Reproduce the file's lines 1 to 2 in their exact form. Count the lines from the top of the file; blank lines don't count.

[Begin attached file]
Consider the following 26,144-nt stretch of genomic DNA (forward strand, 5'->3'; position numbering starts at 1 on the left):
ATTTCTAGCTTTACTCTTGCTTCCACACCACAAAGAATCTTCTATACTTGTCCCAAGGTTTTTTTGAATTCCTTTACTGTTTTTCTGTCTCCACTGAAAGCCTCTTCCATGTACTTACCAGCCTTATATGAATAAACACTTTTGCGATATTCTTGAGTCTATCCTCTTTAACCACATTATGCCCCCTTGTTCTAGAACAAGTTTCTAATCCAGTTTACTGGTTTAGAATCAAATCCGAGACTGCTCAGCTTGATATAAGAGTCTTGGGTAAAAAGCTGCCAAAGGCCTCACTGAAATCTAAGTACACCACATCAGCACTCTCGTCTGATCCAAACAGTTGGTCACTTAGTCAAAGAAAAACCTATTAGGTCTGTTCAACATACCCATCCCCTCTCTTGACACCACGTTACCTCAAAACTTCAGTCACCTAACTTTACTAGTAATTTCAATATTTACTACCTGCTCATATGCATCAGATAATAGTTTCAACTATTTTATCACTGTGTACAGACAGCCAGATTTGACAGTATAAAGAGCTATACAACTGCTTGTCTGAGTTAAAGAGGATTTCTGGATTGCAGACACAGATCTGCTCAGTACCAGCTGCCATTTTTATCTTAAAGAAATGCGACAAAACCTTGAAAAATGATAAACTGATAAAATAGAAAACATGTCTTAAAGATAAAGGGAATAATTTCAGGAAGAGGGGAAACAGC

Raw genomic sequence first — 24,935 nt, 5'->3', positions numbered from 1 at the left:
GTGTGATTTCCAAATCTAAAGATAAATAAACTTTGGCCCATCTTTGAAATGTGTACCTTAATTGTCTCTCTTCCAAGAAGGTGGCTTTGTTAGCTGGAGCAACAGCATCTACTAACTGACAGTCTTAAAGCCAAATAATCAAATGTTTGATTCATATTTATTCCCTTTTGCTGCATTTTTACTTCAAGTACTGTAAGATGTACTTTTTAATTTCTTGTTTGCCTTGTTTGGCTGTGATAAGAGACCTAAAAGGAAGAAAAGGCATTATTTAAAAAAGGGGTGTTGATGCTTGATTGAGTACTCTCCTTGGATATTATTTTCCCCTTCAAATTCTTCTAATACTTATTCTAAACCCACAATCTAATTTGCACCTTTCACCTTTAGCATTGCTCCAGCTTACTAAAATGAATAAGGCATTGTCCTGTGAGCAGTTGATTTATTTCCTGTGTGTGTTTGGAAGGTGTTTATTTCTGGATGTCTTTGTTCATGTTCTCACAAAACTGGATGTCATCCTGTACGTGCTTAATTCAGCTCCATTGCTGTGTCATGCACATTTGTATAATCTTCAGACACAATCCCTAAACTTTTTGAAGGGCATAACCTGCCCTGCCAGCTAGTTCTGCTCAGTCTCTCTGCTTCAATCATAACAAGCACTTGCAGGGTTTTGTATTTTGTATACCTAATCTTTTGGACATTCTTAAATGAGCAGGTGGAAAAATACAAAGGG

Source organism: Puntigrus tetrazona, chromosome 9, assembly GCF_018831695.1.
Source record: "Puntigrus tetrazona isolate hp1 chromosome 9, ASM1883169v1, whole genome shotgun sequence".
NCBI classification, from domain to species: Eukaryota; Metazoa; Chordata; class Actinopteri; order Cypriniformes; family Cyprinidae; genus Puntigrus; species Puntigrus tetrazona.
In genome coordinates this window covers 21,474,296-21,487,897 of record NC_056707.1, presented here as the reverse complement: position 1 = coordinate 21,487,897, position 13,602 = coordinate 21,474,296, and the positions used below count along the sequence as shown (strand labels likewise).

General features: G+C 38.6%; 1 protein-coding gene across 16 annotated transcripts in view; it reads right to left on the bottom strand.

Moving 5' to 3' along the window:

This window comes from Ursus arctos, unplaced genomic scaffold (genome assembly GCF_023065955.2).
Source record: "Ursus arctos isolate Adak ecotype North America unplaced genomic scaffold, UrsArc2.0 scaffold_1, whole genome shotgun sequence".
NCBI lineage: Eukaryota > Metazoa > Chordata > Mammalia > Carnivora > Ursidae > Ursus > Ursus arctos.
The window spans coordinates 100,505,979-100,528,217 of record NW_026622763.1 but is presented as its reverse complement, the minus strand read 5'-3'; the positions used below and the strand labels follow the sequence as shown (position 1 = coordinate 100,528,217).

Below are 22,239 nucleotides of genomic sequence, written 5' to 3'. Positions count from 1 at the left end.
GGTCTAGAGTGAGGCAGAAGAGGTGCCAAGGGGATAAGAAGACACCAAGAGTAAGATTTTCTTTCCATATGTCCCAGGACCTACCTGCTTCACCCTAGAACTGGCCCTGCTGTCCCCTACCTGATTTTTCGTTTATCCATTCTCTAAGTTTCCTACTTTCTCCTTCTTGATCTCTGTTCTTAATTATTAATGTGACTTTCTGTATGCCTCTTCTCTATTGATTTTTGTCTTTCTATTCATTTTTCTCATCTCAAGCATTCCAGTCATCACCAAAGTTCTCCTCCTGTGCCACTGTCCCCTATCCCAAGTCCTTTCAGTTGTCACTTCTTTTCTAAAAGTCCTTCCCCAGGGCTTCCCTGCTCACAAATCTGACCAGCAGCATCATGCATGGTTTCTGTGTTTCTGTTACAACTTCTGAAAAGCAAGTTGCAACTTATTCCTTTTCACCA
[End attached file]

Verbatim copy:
Consider the following 26,144-nt stretch of genomic DNA (forward strand, 5'->3'; position numbering starts at 1 on the left):
ATTTCTAGCTTTACTCTTGCTTCCACACCACAAAGAATCTTCTATACTTGTCCCAAGGTTTTTTTGAATTCCTTTACTGTTTTTCTGTCTCCACTGAAAGCCTCTTCCATGTACTTACCAGCCTTATATGAATAAACACTTTTGCGATATTCTTGAGTCTATCCTCTTTAACCACATTATGCCCCCTTGTTCTAGAACAAGTTTCTAATCCAGTTTACTGGTTTAGAATCAAATCCGAGACTGCTCAGCTTGATATAAGAGTCTTGGGTAAAAAGCTGCCAAAGGCCTCACTGAAATCTAAGTACACCACATCAGCACTCTCGTCTGATCCAAACAGTTGGTCACTTAGTCAAAGAAAAACCTATTAGGTCTGTTCAACATACCCATCCCCTCTCTTGACACCACGTTACCTCAAAACTTCAGTCACCTAACTTTACTAGTAATTTCAATATTTACTACCTGCTCATATGCATCAGATAATAGTTTCAACTATTTTATCACTGTGTACAGACAGCCAGATTTGACAGTATAAAGAGCTATACAACTGCTTGTCTGAGTTAAAGAGGATTTCTGGATTGCAGACACAGATCTGCTCAGTACCAGCTGCCATTTTTATCTTAAAGAAATGCGACAAAACCTTGAAAAATGATAAACTGATAAAATAGAAAACATGTCTTAAAGATAAAGGGAATAATTTCAGGAAGAGGGGAAACAGC